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AYF Youth Corps volunteers play games with campers in Baghanis


Nearly six weeks ago one of my closest friends asked me, “Gareen, why are you wasting your summer in Armenia working on a day camp,” and I didn’t have an answer. To be honest, I was completely going back on my decision of joining the program. I just finished my freshman year of college, and began having doubts because the typical college student would be spending their summer creating fun memories with friends and family. I had never spent more than a week away from home, and I don’t like being put into uncomfortable situations like sharing a small space with a large group of people. To sum it all up, I began having strong anxiety about my decision and started to doubt my ability to spend six weeks with strangers, working with kids and taking care of myself in another country so far from home.

My summer has passed and I am now confident in my reasoning for joining AYF Youth Corps. I knew in my heart that this was an opportunity for me to grow, but my definition of growing up has completely changed. I had imagined that growing up would mean changing who I was, becoming a serious person, with more responsibilities and less sense of humor. But now I know that growing up means many other things, lessons that I couldn’t have learned anywhere else, doing anything else.

Growing up means putting others’ needs before your own. I used to feel like my problems were so large and so overwhelming, as if it were the end of my world. Who was I kidding? The kids in Artsakh are facing a potential war in their backyard, which could change their entire lives. There were kids in Baghanis who could hear gunfire at night but came to camp every day with a smile on their faces, and suddenly my problems seemed irrelevant. I may have problems close to the heart but these kids are full of resilience. In the six weeks I have spent with local Armenian kids, not one complaint and not one tear.

AYF Youth Corps volunteer Gareen Mehserdjian with campers

Growing up means being able to not only trust yourself but others. Our campers open up to us with so much, and believe in us to teach them about Armenian pride. They express their vulnerabilities, talking about fears and dreams, and trust that we will take care of them and befriend them no matter what. They have taught me to trust myself in giving them all that they need, because they have never expressed anything other than gratitude.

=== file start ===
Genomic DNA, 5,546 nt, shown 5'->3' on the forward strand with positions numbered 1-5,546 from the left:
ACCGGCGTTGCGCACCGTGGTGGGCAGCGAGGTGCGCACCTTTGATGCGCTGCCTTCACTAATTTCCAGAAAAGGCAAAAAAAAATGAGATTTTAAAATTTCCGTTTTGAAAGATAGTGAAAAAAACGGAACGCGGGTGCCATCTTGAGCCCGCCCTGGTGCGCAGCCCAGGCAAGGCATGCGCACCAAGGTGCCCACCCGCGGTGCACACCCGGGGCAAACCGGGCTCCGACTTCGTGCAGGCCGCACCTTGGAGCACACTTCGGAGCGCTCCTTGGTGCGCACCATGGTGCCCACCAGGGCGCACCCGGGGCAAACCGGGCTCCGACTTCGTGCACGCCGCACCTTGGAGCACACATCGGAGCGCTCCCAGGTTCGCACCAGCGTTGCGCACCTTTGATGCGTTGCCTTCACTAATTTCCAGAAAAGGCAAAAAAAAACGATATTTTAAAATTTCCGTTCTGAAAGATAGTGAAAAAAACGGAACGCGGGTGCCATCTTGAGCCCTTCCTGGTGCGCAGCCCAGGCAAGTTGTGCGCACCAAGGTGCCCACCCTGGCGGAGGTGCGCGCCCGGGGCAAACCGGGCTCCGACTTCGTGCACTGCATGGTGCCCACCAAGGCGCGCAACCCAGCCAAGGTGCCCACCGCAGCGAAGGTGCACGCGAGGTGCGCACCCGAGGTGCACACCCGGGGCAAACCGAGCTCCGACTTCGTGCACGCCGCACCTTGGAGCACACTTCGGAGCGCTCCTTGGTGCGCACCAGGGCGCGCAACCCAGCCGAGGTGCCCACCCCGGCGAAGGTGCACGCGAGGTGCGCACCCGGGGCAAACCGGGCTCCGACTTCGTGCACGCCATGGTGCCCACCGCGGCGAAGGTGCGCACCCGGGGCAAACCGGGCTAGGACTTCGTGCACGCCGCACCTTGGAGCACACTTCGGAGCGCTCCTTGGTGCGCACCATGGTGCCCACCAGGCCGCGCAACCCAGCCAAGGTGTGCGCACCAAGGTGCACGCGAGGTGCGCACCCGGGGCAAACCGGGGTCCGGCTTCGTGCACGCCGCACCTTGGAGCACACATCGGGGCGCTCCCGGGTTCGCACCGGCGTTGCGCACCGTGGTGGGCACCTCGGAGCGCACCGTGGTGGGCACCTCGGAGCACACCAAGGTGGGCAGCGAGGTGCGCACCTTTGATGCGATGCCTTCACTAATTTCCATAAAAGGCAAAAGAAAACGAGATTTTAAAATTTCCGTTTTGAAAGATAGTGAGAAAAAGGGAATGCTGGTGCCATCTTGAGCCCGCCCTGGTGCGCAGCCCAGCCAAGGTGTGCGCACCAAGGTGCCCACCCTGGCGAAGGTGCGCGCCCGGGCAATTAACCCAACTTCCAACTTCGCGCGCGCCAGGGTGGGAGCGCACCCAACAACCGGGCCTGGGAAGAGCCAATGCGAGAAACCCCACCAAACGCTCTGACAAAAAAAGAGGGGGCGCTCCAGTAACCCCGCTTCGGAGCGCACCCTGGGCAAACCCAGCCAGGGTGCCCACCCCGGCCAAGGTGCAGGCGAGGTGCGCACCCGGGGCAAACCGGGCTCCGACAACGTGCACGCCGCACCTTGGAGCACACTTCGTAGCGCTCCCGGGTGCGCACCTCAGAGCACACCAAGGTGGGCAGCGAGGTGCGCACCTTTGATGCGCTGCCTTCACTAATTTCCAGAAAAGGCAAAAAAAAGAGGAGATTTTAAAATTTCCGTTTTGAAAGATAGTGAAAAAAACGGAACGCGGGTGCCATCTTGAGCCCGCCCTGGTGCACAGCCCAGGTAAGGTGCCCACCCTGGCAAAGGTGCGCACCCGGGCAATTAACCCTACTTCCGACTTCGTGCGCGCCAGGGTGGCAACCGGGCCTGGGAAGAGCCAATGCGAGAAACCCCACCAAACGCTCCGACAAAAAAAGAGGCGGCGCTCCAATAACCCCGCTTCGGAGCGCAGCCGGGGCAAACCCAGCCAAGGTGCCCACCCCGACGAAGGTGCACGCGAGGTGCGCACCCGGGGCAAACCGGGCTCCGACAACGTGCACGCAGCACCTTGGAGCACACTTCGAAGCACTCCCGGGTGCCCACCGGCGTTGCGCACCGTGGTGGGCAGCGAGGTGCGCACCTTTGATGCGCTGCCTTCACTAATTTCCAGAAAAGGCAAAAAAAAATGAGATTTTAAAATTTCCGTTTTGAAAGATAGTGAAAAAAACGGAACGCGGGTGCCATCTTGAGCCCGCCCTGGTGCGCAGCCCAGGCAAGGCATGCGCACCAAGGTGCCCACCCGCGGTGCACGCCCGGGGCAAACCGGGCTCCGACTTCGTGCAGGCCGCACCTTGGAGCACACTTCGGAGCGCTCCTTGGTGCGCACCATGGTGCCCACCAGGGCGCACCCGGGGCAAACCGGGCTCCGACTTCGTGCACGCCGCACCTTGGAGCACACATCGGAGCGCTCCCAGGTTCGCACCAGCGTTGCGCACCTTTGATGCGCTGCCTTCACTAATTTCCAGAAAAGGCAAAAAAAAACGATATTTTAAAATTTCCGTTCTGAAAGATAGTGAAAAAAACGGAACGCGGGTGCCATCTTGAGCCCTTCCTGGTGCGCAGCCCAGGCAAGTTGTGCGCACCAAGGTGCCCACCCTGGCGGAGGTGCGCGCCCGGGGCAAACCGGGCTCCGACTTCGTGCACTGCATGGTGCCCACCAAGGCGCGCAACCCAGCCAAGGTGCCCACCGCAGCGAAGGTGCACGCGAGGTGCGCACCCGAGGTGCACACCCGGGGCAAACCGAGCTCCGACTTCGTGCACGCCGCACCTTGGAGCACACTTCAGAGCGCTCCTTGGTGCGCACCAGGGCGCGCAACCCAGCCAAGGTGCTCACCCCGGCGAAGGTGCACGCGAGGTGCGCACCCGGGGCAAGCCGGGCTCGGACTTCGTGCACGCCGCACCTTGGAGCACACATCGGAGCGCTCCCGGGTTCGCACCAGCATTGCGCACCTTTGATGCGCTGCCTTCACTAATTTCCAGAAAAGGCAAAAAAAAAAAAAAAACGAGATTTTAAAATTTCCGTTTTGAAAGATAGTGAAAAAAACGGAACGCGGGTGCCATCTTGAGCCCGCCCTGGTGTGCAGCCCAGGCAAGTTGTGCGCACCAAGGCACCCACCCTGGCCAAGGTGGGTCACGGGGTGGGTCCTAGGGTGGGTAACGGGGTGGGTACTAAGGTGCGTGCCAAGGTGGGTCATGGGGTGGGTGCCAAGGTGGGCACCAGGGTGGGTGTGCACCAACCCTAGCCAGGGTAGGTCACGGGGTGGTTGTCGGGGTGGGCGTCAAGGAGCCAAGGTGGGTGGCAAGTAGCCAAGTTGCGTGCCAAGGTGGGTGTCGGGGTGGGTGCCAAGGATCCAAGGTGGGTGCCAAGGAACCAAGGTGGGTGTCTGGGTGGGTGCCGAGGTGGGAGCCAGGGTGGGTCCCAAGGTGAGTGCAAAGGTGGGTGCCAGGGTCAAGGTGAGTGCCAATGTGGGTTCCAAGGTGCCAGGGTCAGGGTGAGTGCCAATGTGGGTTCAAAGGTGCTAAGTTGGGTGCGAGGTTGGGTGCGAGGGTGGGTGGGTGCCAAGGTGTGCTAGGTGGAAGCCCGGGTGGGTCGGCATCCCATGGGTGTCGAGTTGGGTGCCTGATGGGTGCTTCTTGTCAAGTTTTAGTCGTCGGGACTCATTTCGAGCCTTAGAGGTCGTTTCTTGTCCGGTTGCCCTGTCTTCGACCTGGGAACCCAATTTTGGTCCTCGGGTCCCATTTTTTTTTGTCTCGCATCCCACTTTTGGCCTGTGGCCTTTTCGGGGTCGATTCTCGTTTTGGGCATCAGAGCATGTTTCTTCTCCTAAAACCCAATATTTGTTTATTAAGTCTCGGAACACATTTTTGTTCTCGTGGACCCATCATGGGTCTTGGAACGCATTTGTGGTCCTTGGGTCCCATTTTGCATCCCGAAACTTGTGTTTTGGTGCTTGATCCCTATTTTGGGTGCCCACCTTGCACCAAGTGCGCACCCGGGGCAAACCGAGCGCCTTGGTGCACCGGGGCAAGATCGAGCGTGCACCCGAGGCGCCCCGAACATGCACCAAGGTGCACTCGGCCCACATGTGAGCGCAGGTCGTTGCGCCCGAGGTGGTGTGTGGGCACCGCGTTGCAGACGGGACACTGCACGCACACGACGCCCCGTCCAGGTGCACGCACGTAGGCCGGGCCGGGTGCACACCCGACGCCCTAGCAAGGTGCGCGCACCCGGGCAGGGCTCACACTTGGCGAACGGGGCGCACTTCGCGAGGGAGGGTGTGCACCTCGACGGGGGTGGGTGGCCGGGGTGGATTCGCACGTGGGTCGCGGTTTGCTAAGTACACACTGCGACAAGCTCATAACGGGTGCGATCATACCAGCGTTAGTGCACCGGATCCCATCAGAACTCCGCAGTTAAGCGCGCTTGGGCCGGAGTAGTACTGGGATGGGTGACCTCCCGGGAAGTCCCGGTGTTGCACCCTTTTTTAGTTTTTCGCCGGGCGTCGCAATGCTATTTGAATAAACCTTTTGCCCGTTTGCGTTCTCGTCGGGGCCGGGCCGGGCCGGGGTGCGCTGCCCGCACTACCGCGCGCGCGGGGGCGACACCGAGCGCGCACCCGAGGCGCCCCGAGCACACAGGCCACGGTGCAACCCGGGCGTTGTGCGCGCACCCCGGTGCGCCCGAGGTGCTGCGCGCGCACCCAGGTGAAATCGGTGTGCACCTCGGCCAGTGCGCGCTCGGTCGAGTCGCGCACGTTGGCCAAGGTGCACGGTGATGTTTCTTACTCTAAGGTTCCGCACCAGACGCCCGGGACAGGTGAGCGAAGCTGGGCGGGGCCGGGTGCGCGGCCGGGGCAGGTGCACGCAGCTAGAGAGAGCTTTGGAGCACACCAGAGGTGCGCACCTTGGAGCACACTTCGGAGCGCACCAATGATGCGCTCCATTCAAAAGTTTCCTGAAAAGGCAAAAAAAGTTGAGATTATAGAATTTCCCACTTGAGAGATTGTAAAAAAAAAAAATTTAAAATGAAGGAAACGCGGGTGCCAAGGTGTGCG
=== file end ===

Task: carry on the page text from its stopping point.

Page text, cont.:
Growing up means accepting yourself and feeling comfortable in your own skin. Six weeks ago, if I had seen one of my campers back home, I would not have been able to see past their exterior. In Armenia I have learned that it takes time to see people’s true beauty, inside and out. Not only were the kids comfortable in their own skin, but also my co-counselors, and I have learned so much about the value of people and the definition of beauty.

Growing up means having more responsibilities and learning how to adapt to certain environments, and I have definitely gained that experience. But one important realization that was taught to me by my campers was that growing up and maturing has nothing to do with changing yourself. The children in Armenia and Artsakh brought back the child in me and I have been reliving my childhood with them. The happiness in winning a competition, the anger and disappointment in losing to a better team, the sympathy when someone gets hurt, the excitement of learning new English words and finally, the innocence in feeling and being completely carefree.

Now I know that growing up means appreciating the beauty in life and being grateful for everything we have. I feel different then the person I was six weeks ago and am content and truly happy, in a mature kind of way. If someone were to ask me the same question now, I would have so many reasons to give, and so much to say, as to why I joined AYF Youth Corps.


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